This wiki page lists various interesting resources related to digital storytelling in an educational context. It lists books, (media) resources, examples of stop motion & other techniques, as well as student-created stories.
Animate, Play and Learn English with Bubble and Pebble
“Animate, Play and Learn English with Bubble and Pebble” was created in 2010 by Kindergarten students of the Terakki Foundation Schools in Turkey (http://www.terakki.org.tr). The children were given the chance to create their own learning/teaching materials, combining their English, IT and Animation skills, and toshare the result with children from all over the world.
They drew and coloured the two main characters, the boy Bubble and the girl Pebble, the game backgrounds and objects. As the children have been learning how to animate pictures in their animation lessons, they animated the pictures of the digital games, putting together the drawings as frames of a stop-motion animation. The children recorded their voices in English, thus practising their pronunciation in English.
Their IT teacher then put the recordings and the animations together to design the digital games, which help players reinforce the topics the children have learned in English class: colours, numbers, shapes, clothes and fruit. Not only did the children improve their artistry skills and foreign language skills but they also learned how to bring life into the characters they drew. They also learned that a computer can be used for play as well as for learning English, while they also improved their basic computer skills such as using the mouse and keyboard.
Playing their own games, the pupils can practice their English skills further and are more motivated in English class. Although created for kindergarten students, these games can be used in lower primary classes as well, according to the curriculum and the level of the students. This material will be further improved and will be used in English classes in the following years as well as in different lessons and classes. The teachers of the Terakki Foundation Schools plan to create more games on different topics which will be dubbed in Turkish, French and German.
A more detailed description of the project is available in the Showcase on the MEDEA Awards website: http://www.medea-awards.com/showcase/animate-play-and-learn-english-with...
Five Little Ducks
The video clip Five Little Ducks is a stop-motion animation which preschool students made in class. The target students are preschool students. As an exercise in counting the numbers backwards, the children learnt the nursery rhyme, 5 little ducks, so it was with great enthusiasm that they agreed to animate the ducks. The stop-motion animation was produced and entered in the MEDEA Awards 2008 by Miriam Schembri of the Fgura Primary School in Malta.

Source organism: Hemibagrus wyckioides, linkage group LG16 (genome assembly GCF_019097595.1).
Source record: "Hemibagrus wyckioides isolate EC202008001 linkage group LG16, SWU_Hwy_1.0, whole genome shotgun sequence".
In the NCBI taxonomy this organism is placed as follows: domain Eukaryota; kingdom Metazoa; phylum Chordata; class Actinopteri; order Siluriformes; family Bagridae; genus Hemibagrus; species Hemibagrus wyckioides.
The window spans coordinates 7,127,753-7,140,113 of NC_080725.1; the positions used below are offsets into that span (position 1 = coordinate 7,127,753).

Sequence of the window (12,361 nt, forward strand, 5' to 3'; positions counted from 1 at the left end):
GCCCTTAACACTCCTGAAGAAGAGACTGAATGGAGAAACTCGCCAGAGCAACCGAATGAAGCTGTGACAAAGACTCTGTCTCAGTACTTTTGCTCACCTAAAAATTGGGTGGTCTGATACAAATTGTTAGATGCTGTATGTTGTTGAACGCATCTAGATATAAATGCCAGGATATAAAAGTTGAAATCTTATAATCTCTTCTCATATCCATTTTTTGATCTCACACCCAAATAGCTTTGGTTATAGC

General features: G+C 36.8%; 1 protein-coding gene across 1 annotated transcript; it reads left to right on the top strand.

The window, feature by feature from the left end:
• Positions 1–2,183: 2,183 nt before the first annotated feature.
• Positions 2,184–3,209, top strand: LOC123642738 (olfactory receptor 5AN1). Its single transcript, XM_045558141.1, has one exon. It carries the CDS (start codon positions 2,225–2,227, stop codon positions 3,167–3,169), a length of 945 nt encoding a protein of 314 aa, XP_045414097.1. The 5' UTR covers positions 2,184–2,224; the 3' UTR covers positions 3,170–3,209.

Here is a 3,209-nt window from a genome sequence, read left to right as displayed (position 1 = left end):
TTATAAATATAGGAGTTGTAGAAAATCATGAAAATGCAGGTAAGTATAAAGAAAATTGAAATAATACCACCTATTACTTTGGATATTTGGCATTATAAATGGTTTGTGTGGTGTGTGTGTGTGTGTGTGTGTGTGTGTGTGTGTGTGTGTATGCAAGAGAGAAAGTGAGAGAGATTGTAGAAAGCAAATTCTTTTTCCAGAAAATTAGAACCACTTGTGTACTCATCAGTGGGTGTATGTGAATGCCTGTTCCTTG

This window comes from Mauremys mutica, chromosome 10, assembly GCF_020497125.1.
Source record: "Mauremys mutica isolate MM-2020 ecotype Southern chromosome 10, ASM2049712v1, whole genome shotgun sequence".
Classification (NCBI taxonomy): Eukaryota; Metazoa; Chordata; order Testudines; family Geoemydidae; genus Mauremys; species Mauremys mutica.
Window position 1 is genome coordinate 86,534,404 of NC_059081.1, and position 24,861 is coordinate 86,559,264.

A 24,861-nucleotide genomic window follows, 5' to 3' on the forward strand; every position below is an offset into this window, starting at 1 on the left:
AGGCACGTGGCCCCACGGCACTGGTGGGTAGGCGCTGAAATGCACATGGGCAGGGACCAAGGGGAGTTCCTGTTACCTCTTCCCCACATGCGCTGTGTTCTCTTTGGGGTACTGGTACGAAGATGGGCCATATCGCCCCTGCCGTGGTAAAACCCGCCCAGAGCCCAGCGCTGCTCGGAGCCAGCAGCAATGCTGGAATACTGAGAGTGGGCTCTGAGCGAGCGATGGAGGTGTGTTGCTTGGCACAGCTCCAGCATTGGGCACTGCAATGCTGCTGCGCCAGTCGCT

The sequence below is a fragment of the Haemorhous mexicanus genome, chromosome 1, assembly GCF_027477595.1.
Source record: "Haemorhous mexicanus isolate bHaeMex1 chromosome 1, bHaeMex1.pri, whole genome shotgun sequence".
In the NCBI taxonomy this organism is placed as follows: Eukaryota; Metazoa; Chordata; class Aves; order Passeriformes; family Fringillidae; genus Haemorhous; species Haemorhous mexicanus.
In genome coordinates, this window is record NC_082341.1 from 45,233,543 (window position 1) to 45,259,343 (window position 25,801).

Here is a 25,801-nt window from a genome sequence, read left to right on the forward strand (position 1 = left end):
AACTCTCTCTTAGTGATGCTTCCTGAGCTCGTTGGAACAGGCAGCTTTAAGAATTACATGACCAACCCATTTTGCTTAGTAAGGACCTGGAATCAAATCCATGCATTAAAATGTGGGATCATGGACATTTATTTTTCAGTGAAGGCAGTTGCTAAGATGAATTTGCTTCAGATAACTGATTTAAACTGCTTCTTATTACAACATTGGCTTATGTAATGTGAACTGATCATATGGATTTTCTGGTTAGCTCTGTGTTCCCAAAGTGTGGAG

You can also find a description of the project in the Showcase on the MEDEA Awards website http://www.medea-awards.com/showcase/five-little-ducks
Easy Claymation Animation Techniques Using iStopmotion
Clay animation or "claymation" is a form of stop motion animation in which characters, props and/or the decor is made from plasticine clay (or something similar) so that you can manipulate the characters to "move". If you take pictures of the different stages of the movement and then quickly show all the pictures after each other, you have an animation of your characters' movements.
This post provides an overview of the possibilities of the animation application iStopmotion, you can download and buy from http://boinx.com/download/#istopmotion.
2. Orientation and Noise Control
3. Recording Mode
4. Time Lapse
6. Timeline Editing
3 Epic Classroom Created Animations and Films
This blog post introduces and gives a good example for each of the three broad creation types you see in teaching film and animation technique in schools (live action realism film, stop motion animation and finally rotoscope animation). Each technique features story telling at the core but uses very different creative and planning skills.
All of the films mentioned in the blog post have been created by CCEA Moving Image Arts students who study the course at Wallace High School.